This was not a Budget that had much to say about pensions. The main measure was a one-off extra £100 to all pensioners over 70 on top of the winter-fuel payments to help cope with recent council tax rises. Any increase is welcome, although an across the board increase for all pensioners regardless of income is not entirely in line with the Governments strategy of concentrating help on the poorest. But the big omission was women and pensions, where some highly progressive reforms suggested by the TUC and others could have been introduced to help low paid women workers at very modest cost to the Exchequer.
Moreover, the one-off across the board payment is not consistent with the Governments argument against re-indexing pensions to earnings, namely that all pensioners get the same. Had the current basic state pension increased in line with average earnings, at 4.4 per cent, it would have increased by around £3.40 in April 2004 rather than the £2.15 announced in the Budget report. The Chancellor could have re-indexed the pension for those over 70 at less cost than the one-off payment announced in the Budget. The TUC believes that only by restoring the link between earnings and pensions the Government can ensure that pensioners share in the nation's rising prosperity.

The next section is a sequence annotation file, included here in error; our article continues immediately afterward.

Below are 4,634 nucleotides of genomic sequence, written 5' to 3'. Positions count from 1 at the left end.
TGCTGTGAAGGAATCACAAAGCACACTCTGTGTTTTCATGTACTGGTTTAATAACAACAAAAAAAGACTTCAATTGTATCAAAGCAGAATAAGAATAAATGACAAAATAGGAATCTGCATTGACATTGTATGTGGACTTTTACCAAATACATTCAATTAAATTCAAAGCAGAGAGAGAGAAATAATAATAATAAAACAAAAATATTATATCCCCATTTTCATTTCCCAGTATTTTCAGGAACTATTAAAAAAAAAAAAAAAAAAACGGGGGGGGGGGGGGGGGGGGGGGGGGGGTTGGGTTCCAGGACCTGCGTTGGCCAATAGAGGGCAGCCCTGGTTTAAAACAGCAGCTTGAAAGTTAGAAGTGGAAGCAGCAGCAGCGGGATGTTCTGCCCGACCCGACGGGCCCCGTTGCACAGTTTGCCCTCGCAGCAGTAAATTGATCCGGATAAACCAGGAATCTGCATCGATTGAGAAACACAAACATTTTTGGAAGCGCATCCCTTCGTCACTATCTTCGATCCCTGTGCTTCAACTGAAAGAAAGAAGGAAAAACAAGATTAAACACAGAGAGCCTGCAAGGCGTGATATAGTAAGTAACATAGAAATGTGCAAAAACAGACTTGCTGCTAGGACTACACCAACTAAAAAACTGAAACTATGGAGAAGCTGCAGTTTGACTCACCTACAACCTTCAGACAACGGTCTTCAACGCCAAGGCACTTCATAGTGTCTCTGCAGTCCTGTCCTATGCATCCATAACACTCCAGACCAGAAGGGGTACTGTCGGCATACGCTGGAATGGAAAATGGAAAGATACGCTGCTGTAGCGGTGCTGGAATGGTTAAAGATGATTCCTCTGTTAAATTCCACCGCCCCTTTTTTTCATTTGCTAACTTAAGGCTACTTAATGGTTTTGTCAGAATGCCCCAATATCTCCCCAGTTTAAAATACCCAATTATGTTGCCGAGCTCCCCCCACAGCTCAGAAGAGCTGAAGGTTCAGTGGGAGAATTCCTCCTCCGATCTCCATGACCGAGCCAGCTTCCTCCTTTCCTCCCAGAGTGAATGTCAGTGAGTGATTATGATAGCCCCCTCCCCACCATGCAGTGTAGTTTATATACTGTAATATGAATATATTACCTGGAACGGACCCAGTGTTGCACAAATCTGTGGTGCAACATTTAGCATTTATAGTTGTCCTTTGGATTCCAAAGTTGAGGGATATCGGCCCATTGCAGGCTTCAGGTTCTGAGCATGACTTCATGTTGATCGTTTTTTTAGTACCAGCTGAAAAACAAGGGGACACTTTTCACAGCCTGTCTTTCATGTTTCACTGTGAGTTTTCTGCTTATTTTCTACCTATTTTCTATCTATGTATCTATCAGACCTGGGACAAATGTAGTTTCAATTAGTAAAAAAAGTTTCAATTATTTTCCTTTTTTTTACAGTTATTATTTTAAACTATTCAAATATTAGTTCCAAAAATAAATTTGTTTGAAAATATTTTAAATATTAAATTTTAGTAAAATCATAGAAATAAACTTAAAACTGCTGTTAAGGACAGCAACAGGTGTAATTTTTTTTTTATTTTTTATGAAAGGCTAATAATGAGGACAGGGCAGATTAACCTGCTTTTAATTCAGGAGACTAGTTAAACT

A small number of welcome measures were announced to encourage future pensioners to build up income for retirement. These included a number of the proposals called for by the TUC, including the introduction of a Pension Protection Fund.